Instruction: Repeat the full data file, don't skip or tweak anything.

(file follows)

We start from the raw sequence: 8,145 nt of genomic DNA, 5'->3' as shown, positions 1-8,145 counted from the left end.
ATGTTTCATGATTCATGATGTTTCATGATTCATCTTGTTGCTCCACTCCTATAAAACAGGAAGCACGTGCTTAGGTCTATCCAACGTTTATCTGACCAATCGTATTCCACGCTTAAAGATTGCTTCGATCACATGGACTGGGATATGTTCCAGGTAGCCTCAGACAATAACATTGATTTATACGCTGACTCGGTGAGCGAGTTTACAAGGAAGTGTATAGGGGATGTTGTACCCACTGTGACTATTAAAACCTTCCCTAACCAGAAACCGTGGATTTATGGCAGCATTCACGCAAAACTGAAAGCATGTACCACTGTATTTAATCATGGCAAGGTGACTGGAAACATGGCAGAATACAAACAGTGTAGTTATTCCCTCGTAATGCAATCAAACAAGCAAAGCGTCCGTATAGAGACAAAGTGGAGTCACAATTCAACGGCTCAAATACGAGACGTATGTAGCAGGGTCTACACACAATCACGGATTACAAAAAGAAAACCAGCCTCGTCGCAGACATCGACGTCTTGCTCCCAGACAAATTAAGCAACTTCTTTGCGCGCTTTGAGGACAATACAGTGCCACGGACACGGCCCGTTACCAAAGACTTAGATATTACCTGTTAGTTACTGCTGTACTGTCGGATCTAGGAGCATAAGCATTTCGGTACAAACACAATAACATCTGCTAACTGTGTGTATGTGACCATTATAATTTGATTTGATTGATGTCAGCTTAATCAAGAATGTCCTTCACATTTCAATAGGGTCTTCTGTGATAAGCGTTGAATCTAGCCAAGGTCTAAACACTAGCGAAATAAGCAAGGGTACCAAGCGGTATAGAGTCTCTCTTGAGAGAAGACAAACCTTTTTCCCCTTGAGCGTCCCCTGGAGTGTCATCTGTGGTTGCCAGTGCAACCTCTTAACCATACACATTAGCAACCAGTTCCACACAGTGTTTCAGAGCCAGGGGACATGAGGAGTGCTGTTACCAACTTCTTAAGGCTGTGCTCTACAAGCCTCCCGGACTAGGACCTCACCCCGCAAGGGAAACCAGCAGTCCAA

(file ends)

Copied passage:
We start from the raw sequence: 8,145 nt of genomic DNA, 5'->3' as shown, positions 1-8,145 counted from the left end.
ATGTTTCATGATTCATGATGTTTCATGATTCATCTTGTTGCTCCACTCCTATAAAACAGGAAGCACGTGCTTAGGTCTATCCAACGTTTATCTGACCAATCGTATTCCACGCTTAAAGATTGCTTCGATCACATGGACTGGGATATGTTCCAGGTAGCCTCAGACAATAACATTGATTTATACGCTGACTCGGTGAGCGAGTTTACAAGGAAGTGTATAGGGGATGTTGTACCCACTGTGACTATTAAAACCTTCCCTAACCAGAAACCGTGGATTTATGGCAGCATTCACGCAAAACTGAAAGCATGTACCACTGTATTTAATCATGGCAAGGTGACTGGAAACATGGCAGAATACAAACAGTGTAGTTATTCCCTCGTAATGCAATCAAACAAGCAAAGCGTCCGTATAGAGACAAAGTGGAGTCACAATTCAACGGCTCAAATACGAGACGTATGTAGCAGGGTCTACACACAATCACGGATTACAAAAAGAAAACCAGCCTCGTCGCAGACATCGACGTCTTGCTCCCAGACAAATTAAGCAACTTCTTTGCGCGCTTTGAGGACAATACAGTGCCACGGACACGGCCCGTTACCAAAGACTTAGATATTACCTGTTAGTTACTGCTGTACTGTCGGATCTAGGAGCATAAGCATTTCGGTACAAACACAATAACATCTGCTAACTGTGTGTATGTGACCATTATAATTTGATTTGATTGATGTCAGCTTAATCAAGAATGTCCTTCACATTTCAATAGGGTCTTCTGTGATAAGCGTTGAATCTAGCCAAGGTCTAAACACTAGCGAAATAAGCAAGGGTACCAAGCGGTATAGAGTCTCTCTTGAGAGAAGACAAACCTTTTTCCCCTTGAGCGTCCCCTGGAGTGTCATCTGTGGTTGCCAGTGCAACCTCTTAACCATACACATTAGCAACCAGTTCCACACAGTGTTTCAGAGCCAGGGGACATGAGGAGTGCTGTTACCAACTTCTTAAGGCTGTGCTCTACAAGCCTCCCGGACTAGGACCTCACCCCGCAAGGGAAACCAGCAGTCCAA